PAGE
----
-1

Perhaps my understanding of how this is supposed to work is wrong, but I seeing strings stored in my DB when I would expect them to be a jsonb array. Here is how I have things setup:

Migration

t.jsonb :variables, array: true

Model

attribute :variables, :variable, array: true

Custom ActiveRecord::Type

ActiveRecord::Type.register(:variable, Variable::Type)

Custom Variable Type

class Variable::Type < ActiveRecord::Type::Json
  include ActiveModel::Type::Helpers::Mutable

  # Type casts a value from user input (e.g. from a setter). This value may be a string from the form builder, or a ruby object passed to a setter. There is currently no way to differentiate between which source it came from.
  # - value: The raw input, as provided to the attribute setter.
  def cast(value)
    unless value.nil?
      value = Variable.new(value) if !value.kind_of?(Variable)
      value
    end
  end

  # Converts a value from database input to the appropriate ruby type. The return value of this method will be returned from ActiveRecord::AttributeMethods::Read#read_attribute. The default implementation just calls #cast.
  #  - value: The raw input, as provided from the database.
  def deserialize(value)
    unless value.nil?
      value = super if value.kind_of?(String)
      value = Variable.new(value) if value.kind_of?(Hash)
      value
    end
  end

So this method does work from the application's perspective. I can set the value as variables = [Variable.new, Variable.new] and it correctly stores in the DB, and retrieves back as an array of [Variable, Variable].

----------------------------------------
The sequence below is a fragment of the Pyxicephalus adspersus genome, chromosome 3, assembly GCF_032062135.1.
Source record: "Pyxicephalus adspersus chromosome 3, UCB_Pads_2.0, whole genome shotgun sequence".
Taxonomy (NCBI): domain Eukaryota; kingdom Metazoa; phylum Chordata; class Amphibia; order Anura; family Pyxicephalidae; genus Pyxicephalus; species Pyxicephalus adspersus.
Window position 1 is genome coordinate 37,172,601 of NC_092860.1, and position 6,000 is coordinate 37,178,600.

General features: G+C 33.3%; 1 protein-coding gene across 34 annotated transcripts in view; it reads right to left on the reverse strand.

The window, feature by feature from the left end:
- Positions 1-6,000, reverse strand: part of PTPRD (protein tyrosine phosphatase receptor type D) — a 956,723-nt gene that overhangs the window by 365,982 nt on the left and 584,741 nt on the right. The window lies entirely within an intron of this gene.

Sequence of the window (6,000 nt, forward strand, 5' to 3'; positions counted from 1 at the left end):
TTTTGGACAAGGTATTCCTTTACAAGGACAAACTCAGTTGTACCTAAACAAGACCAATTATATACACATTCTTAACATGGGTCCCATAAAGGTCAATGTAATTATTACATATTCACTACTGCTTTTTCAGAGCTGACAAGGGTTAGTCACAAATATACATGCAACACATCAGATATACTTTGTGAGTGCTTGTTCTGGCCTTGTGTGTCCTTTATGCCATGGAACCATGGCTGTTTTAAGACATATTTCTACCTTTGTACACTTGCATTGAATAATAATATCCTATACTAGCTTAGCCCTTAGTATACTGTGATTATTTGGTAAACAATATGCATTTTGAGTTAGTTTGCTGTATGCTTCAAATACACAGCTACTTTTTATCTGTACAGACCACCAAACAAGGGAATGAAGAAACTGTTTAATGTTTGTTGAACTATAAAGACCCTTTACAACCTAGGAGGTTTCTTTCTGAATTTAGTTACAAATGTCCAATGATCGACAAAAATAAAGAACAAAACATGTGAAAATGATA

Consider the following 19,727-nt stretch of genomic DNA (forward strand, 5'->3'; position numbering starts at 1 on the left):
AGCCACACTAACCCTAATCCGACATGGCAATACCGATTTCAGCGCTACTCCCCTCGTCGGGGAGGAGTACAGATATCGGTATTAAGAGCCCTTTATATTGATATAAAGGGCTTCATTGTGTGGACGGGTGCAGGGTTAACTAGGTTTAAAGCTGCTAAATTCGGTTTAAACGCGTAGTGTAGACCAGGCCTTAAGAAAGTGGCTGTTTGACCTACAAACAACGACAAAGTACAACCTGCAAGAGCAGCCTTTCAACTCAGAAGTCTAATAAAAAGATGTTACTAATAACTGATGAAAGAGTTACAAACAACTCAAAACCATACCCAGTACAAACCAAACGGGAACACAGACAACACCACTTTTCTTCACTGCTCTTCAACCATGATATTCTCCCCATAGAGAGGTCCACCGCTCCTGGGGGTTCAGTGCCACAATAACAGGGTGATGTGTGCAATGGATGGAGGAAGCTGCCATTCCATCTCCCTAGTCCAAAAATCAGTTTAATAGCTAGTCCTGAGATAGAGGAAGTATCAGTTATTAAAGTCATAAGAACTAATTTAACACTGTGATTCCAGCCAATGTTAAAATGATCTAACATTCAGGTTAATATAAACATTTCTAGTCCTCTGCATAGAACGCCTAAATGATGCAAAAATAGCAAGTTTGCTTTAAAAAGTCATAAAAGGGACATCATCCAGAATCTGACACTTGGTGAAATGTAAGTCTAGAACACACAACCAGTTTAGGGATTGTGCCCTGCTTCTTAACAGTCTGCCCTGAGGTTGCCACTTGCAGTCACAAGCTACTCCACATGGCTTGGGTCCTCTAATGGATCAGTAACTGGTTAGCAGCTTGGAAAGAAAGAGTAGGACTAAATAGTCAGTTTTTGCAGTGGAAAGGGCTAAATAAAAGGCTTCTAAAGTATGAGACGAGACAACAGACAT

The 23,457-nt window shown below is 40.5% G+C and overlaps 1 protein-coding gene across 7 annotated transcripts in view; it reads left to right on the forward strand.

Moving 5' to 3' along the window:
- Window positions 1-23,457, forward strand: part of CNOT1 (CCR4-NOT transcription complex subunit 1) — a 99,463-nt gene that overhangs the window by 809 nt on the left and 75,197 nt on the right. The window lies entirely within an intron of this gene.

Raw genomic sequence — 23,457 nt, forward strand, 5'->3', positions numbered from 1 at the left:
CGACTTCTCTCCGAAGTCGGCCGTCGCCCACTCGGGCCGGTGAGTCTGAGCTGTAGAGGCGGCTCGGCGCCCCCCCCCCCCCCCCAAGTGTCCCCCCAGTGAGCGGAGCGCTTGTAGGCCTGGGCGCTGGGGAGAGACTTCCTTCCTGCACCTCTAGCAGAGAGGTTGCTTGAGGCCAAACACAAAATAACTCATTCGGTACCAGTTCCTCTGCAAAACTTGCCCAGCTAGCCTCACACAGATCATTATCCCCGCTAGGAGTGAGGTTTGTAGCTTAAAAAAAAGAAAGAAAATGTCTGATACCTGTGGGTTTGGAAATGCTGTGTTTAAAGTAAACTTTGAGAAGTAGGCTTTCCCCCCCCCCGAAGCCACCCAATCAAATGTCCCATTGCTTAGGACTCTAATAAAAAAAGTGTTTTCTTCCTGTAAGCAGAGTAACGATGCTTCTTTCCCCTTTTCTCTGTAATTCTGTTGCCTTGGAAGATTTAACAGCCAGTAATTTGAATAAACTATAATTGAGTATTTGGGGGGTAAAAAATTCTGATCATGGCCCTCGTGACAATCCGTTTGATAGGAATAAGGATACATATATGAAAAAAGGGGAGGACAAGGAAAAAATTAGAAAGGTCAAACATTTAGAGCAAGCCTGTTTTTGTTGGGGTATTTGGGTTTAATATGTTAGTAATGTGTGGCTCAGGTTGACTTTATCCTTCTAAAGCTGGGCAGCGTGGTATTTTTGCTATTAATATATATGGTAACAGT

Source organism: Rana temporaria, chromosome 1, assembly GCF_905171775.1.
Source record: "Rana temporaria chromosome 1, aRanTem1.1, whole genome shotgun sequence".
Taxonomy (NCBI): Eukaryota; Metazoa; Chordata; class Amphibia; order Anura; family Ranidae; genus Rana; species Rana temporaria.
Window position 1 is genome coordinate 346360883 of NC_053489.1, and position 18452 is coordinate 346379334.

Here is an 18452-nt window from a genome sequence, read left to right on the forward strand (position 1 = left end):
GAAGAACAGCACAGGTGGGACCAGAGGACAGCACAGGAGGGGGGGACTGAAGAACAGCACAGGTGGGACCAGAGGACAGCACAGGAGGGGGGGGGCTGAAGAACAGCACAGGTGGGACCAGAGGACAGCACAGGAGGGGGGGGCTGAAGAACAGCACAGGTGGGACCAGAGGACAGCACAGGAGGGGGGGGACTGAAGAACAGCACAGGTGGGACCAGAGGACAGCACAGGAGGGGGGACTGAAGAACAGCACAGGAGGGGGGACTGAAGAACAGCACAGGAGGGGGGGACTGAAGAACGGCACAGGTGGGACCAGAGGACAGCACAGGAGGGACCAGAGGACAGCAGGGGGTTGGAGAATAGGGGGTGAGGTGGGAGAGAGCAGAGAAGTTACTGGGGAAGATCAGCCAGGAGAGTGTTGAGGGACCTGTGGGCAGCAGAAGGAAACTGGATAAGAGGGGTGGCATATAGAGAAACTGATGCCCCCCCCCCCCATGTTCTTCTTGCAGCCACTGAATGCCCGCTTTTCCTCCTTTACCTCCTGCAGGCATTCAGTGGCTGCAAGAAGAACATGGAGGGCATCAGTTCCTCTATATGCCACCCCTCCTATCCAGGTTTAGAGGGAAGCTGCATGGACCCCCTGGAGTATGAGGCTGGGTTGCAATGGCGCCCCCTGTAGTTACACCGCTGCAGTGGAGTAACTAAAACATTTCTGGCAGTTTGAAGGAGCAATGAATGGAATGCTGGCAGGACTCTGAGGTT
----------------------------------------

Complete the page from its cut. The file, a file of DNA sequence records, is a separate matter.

What concerns me, and the root of this question, is that in the database, the variable is stored using double escaped strings rather than json objects:

{
  "{\"token\": \"a\", \"value\": 1, \"default_value\": 1}",
  "{\"token\": \"b\", \"value\": 2, \"default_value\": 2}"
}

I would expect them to be stored something more resembling a json object like this:

{
  {"token": "a", "value": 1, "default_value": 1},
  {"token": "b", "value": 2, "default_value": 2}
}

The reason for this is that, from my understanding, future querying on this column directly from the DB will be faster/easier if in a json format, rather than a string format. Querying through rails would remain unaffected.

How can I get my Postgres DB to store the array of jsonb properly through rails?

  • I don't understand why you think you need all that junk. The db driver handles deserializing/serialing ruby objects to JSON just fine. attribute :variables, :variable, array: true is most likely the culprit here is and is completely superfluous. – max May 15 at 20:22
  • Also using array: true in the migration does nothing. Postgres will still take any scalar type (string, integer, array, object). Its used when declaring native array columns as t.string :variables, array: true. You also seem to be confusing arrays with objects (json) / hashes (ruby). – max May 15 at 20:27
  • The attributes api allows you to fine tune what is serialized and deserialized from the DB. In this instance, it allows me to save an array of complex ruby objects, have it serialized, and then populated as an array of complex ruby objects everywhere when read from the DB. Not superfluous, as the json in my example is just the json representation of the Variable object. I don't have a problem there, but rather with how the data is being stored. In what should be an array of jsonp objects, I am seeing an array of json strings. – coneybeare May 16 at 0:09